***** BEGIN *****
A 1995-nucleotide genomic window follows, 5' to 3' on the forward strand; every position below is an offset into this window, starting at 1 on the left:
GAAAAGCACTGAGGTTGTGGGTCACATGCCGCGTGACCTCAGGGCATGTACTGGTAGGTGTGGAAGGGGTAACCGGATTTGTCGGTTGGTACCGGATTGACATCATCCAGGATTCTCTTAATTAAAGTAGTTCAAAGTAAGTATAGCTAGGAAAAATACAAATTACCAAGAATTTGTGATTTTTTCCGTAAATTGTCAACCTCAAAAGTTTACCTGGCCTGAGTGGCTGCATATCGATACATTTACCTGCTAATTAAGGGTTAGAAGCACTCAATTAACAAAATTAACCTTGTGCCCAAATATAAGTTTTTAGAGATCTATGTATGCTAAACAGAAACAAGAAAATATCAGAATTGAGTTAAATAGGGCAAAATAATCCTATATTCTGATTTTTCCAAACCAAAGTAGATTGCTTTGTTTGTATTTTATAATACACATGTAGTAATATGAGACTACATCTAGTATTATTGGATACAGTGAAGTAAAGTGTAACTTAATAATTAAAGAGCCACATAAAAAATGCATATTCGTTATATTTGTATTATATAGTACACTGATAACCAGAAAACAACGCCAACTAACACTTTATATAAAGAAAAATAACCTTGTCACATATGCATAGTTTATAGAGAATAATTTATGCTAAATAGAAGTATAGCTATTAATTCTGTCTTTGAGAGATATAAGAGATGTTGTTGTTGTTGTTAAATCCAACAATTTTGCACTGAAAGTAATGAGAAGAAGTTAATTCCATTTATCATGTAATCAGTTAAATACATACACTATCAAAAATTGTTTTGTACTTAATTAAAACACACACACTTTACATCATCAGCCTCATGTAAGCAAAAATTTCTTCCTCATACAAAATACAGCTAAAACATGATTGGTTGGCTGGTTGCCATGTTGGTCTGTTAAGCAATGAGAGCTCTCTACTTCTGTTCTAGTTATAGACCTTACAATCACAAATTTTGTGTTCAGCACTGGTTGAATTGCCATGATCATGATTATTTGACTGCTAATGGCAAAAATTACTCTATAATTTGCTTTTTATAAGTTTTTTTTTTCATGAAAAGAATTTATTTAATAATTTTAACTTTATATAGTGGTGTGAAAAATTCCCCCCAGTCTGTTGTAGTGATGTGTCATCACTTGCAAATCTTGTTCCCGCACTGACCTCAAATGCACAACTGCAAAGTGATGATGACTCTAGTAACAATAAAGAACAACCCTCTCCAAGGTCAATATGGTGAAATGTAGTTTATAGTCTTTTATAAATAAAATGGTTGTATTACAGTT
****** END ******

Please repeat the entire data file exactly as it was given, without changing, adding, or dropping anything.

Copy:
A 1995-nucleotide genomic window follows, 5' to 3' on the forward strand; every position below is an offset into this window, starting at 1 on the left:
GAAAAGCACTGAGGTTGTGGGTCACATGCCGCGTGACCTCAGGGCATGTACTGGTAGGTGTGGAAGGGGTAACCGGATTTGTCGGTTGGTACCGGATTGACATCATCCAGGATTCTCTTAATTAAAGTAGTTCAAAGTAAGTATAGCTAGGAAAAATACAAATTACCAAGAATTTGTGATTTTTTCCGTAAATTGTCAACCTCAAAAGTTTACCTGGCCTGAGTGGCTGCATATCGATACATTTACCTGCTAATTAAGGGTTAGAAGCACTCAATTAACAAAATTAACCTTGTGCCCAAATATAAGTTTTTAGAGATCTATGTATGCTAAACAGAAACAAGAAAATATCAGAATTGAGTTAAATAGGGCAAAATAATCCTATATTCTGATTTTTCCAAACCAAAGTAGATTGCTTTGTTTGTATTTTATAATACACATGTAGTAATATGAGACTACATCTAGTATTATTGGATACAGTGAAGTAAAGTGTAACTTAATAATTAAAGAGCCACATAAAAAATGCATATTCGTTATATTTGTATTATATAGTACACTGATAACCAGAAAACAACGCCAACTAACACTTTATATAAAGAAAAATAACCTTGTCACATATGCATAGTTTATAGAGAATAATTTATGCTAAATAGAAGTATAGCTATTAATTCTGTCTTTGAGAGATATAAGAGATGTTGTTGTTGTTGTTAAATCCAACAATTTTGCACTGAAAGTAATGAGAAGAAGTTAATTCCATTTATCATGTAATCAGTTAAATACATACACTATCAAAAATTGTTTTGTACTTAATTAAAACACACACACTTTACATCATCAGCCTCATGTAAGCAAAAATTTCTTCCTCATACAAAATACAGCTAAAACATGATTGGTTGGCTGGTTGCCATGTTGGTCTGTTAAGCAATGAGAGCTCTCTACTTCTGTTCTAGTTATAGACCTTACAATCACAAATTTTGTGTTCAGCACTGGTTGAATTGCCATGATCATGATTATTTGACTGCTAATGGCAAAAATTACTCTATAATTTGCTTTTTATAAGTTTTTTTTTTCATGAAAAGAATTTATTTAATAATTTTAACTTTATATAGTGGTGTGAAAAATTCCCCCCAGTCTGTTGTAGTGATGTGTCATCACTTGCAAATCTTGTTCCCGCACTGACCTCAAATGCACAACTGCAAAGTGATGATGACTCTAGTAACAATAAAGAACAACCCTCTCCAAGGTCAATATGGTGAAATGTAGTTTATAGTCTTTTATAAATAAAATGGTTGTATTACAGTT